Previous research found that a minority group advocacy elicits private acceptance of its message. However, these findings are from studies in which minorities advocate issues of low to moderate personal involvement for subjects. Theoretical considerations from the persuasion literature led to the hypothesis that high personal relevance could elicit rejection of a minority influence attempt. Results show that a minority source was persuasive when advocating a counterattitudinal position of low personal relevance. Under conditions of high relevance, however, the minority's arguments elicited only resistance. Positive responses to minorities under conditions of low relevance were replaced with minority derogation under high relevance. Analyses of mediating cognitive processes suggest that the valence and types of thoughts elicited mediated this resistance to the minority advocacy. The majority advocacy elicited undifferentiated responses, regardless of level of personal relevance. The study establishes that personal relevance can set an important boundary condition on minority influence, limiting the persuasiveness of a consistent minority advocacy on personally important issues.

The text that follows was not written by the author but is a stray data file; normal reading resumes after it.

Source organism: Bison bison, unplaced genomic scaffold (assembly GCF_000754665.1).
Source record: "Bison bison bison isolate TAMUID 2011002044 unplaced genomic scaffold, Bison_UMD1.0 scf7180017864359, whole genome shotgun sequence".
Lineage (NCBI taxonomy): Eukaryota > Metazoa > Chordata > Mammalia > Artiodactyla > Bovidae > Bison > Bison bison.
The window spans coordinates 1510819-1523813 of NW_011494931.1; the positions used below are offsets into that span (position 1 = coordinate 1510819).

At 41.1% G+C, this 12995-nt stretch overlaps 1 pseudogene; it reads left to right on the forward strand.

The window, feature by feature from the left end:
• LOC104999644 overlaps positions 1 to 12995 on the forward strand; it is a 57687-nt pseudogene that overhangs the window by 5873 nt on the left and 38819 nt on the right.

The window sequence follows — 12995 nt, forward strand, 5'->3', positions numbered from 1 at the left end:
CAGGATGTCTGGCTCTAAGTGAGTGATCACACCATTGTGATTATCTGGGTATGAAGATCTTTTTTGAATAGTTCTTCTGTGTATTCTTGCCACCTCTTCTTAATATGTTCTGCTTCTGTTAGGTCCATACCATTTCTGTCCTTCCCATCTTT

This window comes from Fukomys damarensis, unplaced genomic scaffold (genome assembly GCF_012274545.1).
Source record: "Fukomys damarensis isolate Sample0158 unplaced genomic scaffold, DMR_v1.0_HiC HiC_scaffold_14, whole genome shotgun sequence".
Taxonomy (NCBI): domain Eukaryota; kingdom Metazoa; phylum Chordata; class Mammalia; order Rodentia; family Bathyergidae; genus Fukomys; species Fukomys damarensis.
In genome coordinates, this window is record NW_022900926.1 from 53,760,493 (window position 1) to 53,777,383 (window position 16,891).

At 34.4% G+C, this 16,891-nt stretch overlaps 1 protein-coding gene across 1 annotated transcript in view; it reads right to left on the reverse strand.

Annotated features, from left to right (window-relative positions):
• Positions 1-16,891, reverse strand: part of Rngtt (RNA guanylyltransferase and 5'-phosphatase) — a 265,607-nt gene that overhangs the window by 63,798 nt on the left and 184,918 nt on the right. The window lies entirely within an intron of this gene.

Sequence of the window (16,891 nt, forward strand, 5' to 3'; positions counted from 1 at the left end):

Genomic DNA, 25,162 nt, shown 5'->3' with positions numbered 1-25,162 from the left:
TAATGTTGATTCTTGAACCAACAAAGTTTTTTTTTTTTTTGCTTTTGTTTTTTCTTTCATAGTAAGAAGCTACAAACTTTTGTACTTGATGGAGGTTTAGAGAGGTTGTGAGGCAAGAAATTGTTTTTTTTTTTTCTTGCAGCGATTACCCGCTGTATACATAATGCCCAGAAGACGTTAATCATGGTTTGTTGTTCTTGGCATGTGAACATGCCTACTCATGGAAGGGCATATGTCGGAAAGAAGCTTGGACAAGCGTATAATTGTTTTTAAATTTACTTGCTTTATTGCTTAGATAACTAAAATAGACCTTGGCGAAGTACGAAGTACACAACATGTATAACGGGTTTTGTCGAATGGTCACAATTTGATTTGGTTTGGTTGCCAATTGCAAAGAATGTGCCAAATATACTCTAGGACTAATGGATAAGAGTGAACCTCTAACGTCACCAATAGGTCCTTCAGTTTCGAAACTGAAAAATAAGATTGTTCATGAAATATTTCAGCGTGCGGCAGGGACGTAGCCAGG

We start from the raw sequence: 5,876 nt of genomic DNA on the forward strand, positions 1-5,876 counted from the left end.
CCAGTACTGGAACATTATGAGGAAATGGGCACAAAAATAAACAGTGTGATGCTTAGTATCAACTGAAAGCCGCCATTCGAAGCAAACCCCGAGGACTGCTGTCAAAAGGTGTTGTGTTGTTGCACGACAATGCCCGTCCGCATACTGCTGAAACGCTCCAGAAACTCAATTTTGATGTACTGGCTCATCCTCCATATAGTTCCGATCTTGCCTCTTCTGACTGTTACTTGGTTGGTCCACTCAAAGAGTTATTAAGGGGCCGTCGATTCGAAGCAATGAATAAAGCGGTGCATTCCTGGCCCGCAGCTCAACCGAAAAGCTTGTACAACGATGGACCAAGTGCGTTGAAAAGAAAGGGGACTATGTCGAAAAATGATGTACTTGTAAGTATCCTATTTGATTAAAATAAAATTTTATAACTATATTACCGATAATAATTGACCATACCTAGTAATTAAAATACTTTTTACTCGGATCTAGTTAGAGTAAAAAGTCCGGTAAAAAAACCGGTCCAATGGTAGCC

ASJC Scopus subject areas
- Social Psychology
- Sociology and Political Science